Ecological exploitation generally denotes a negative impact on the ecology mainly caused by un-sustainable development. Sustainability and sustainable design usually look at developing ways to minimize ecological exploitation but it is ecological exploitation of the right kind that stands as an answer to the problems faced. Areca leaf, a material considered as farm waste has been able to offer opportunities for value creation that have been exploited to minimize un-sustainable ecological damage. Areca leaf disposable plates in comparison to plastic disposable plates are a befitting example of creating or rather discovering value in an otherwise ‘waste’ material. Further material exploration and experimentation like the Palm Leather project by Studio Tjeerd Veenhoven not only expands the possiblities of a material but stands as an example of value creation while ensuring social and ecological development. The society we live in largely depends on the ecology around it for sustenance therefore, it is necessary to create a balance between the two through whatever means possible. This project has been instrumental in making me question and discover new frontiers in holistic development which, according to me is a need of the hour. While playing my part as a designer in this complex system it gives me great joy to indulge in studying new materials that can bring about social and ecological change while maintaining a balance between the two. The process of finding the said balance is an endless one and is a great learning experience. This project shall remain on my mind owing to its endless nature and its huge capability of imparting knowledge. Natural fibres lab and my engagement with the areca leaf sheath has surely set me on a journey to dicover value creation possibilites in the tiniest and the most inconspicuous things around me.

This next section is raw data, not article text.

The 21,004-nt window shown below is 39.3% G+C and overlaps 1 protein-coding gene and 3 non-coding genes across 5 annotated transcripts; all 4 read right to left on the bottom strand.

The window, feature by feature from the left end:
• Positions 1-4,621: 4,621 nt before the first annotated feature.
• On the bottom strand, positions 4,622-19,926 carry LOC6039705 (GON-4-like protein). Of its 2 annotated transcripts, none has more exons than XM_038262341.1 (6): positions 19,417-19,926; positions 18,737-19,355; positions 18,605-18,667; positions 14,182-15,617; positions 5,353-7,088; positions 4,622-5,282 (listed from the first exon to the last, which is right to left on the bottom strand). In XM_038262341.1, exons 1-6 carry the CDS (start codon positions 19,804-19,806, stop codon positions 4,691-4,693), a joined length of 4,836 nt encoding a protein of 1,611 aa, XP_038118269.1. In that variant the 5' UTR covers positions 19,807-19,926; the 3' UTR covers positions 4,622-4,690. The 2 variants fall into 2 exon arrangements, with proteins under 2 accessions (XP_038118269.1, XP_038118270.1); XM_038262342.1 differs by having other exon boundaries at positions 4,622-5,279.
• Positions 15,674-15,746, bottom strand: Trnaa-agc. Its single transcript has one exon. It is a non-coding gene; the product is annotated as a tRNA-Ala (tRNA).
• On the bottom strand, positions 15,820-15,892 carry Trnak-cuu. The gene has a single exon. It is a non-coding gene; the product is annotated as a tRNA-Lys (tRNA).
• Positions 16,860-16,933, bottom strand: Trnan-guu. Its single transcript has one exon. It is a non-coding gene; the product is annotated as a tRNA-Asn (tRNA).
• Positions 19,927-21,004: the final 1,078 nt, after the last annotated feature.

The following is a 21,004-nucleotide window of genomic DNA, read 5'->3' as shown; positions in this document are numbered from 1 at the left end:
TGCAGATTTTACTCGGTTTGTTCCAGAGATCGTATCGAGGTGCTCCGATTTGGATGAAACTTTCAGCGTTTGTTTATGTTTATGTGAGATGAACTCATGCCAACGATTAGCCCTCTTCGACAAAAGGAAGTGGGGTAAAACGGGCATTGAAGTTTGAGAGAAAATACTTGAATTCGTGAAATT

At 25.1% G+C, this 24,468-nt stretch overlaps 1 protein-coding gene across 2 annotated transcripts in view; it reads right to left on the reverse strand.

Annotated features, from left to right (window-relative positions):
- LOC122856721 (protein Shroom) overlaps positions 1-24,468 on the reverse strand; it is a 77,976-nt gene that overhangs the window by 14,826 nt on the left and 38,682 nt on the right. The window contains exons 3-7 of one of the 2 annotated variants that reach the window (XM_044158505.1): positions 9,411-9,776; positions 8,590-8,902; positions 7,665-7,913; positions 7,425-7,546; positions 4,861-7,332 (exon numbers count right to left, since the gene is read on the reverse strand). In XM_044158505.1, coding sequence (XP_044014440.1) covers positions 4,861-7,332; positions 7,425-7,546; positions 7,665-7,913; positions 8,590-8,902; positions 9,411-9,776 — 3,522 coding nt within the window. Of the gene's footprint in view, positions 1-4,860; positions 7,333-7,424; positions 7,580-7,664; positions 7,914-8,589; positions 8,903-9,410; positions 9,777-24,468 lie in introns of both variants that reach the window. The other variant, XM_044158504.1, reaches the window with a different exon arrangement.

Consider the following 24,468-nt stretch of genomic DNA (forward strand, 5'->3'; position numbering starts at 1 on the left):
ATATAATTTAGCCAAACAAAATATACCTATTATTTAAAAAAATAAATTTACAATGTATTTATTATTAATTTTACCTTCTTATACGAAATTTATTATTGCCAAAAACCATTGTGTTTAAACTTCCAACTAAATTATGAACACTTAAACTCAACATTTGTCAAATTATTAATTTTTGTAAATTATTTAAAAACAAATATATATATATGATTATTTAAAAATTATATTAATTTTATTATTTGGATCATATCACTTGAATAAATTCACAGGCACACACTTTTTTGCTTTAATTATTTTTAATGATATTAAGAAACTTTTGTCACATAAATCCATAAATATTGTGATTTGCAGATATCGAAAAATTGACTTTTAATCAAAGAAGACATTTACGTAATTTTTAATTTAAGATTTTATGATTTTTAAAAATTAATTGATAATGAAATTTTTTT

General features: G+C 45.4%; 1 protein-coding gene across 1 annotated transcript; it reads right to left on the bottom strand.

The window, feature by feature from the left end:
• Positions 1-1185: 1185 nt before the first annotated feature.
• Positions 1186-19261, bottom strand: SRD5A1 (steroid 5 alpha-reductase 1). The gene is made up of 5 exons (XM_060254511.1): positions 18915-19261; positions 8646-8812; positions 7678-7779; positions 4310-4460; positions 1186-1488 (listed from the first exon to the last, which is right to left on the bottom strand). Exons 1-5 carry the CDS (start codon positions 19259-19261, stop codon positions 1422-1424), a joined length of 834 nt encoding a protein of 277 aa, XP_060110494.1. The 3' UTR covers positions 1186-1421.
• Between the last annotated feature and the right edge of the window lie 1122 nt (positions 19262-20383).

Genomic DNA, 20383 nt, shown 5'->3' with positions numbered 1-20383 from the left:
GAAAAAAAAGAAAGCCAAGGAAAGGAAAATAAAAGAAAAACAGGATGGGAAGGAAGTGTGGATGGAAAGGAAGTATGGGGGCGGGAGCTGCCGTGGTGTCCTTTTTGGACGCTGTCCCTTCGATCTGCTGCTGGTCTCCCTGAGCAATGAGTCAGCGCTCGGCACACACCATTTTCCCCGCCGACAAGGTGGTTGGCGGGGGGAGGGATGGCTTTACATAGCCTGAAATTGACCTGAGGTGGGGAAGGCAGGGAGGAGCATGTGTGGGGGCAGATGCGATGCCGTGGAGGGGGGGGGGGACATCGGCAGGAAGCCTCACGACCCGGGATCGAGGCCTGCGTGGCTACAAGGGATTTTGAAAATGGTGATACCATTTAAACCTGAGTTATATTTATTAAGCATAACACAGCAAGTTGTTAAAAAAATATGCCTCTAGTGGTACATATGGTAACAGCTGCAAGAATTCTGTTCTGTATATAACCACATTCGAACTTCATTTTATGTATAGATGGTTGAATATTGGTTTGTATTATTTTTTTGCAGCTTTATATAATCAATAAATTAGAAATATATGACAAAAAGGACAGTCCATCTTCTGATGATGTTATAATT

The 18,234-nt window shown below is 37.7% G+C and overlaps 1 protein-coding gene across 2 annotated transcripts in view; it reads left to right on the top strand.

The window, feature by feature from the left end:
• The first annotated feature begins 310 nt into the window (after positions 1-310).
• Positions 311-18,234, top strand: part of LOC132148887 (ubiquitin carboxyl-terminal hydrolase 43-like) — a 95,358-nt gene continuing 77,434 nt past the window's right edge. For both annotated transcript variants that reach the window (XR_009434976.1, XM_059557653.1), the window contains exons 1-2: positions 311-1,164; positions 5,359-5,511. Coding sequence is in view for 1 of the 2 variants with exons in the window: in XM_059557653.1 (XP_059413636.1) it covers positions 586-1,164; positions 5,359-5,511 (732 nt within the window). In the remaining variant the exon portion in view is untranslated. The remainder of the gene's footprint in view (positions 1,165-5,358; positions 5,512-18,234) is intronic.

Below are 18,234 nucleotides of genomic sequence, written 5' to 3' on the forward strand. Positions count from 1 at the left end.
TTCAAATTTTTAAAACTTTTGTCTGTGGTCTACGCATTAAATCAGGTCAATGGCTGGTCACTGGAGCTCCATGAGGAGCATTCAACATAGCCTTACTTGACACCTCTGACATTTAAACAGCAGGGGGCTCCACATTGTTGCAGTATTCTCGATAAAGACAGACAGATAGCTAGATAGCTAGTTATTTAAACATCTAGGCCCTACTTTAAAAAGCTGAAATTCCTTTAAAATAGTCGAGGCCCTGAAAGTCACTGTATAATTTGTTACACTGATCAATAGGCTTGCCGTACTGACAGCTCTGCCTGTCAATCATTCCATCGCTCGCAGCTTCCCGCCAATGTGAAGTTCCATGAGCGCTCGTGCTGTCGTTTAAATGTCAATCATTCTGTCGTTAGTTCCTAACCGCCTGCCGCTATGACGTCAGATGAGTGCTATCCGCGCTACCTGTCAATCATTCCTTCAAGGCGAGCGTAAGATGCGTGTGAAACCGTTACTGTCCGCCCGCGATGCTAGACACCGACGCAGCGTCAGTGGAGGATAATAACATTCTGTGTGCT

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References

Research Papers: 1. Areca catechu Arecaceae L. - World Agroforestry Centre 2. Arecanut; D. Balasimha, V. Rajagopal; Kasargod, Kerala. October 2004. 3. Non-farm income from non-wood forest products; Elanie Marshall, Cherukat Chandrasekharan. Rome. 2009. 4. Application of Natural Fibre Composites in the Development of Rural Societies; K. van Rijswijk, W.D. Brouwer, Prof. A. Beukers. Rome, 2009. Websites: 1. http://www.tssindia.in/about-areca/uses-of-areca. html 2. http://dasd.gov.in/index.php/arecanut.html 3. https://www.erowid.org/plants/betel/betel.shtml 4. http://www.britishmuseum.org/research/collection_ online/search.aspx?searchText=areca&page=1 5. http://www.nfcdesign.org/?lang=en Image Sources: 1. Midushi Kochhar: Cover, Project Abstract, Shimoga Field Visit. 2. Agrim Singhal: What is areca? 3. Wikimedia Commons: Natural Fibres Lab, Thoughts on sustainability, Current uses, Ongoing research, Techniques & Processes, Future Scenario, Other Explorations. 4. Pg.17: http://flora.huh.harvard.edu/FloraIllustration/ foci23/foci23-201.jpg Icons: 1. Temprature & Rain: Iconmonstr 2. Cut: Created by Od from Noun Project 3. Stack: Created by Tony Michiels from Noun Project 4. Truck: Created by Eugen Belykoff from Noun Project 5. Roll: Created by JMA from Noun Project 6. Palm tree: Created by misirlou from Noun Project 7. Faucet: Created by parkjisun from Noun Project 8. Sun: Created by Cargi Yurtbasi from Noun Project 9. Waterbowl: Created by lastspark from Noun Project

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10. Press: Created by ImageCatalog from Noun Project 11. Eyelet: Created by Lubos Volkov from Noun Project 12. Shoelaces: Created by Jasper Reyes from Noun Project 13. Hole Punch: Created by Blaise Sewell from Noun Project 14. Template: Created by Myly from Noun Project


Acknowledgements

The list of people who deserve to be thanked is long as I have recieved help, guidance, feedback and inspiration from a number of sources. Janak Mistry for being patient and making me question things throughout. Tjeerd Veenhoven for his wonderful and jolly company in Shimoga and for making this project possible. Meera Curam, Aishwarya Iyengar, Surabhi Singhal and Simone Larabi for their feedback and encouragement. Mr. Vasant and Mr. Ashok for imparting valuable first hand knowldge about areca. My peers Midushi, Yohan and Agrim for constantly being inspiring companions and sharing thoughts and meals through the duration of this project. Lastly all my friends and family who have supported me through all the stages of my life.

Made Possible by:

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Natural Fibre Lab Project Document  

A detailed documentation of my experiments with the areca leaf sheath.

Natural Fibre Lab Project Document  

A detailed documentation of my experiments with the areca leaf sheath.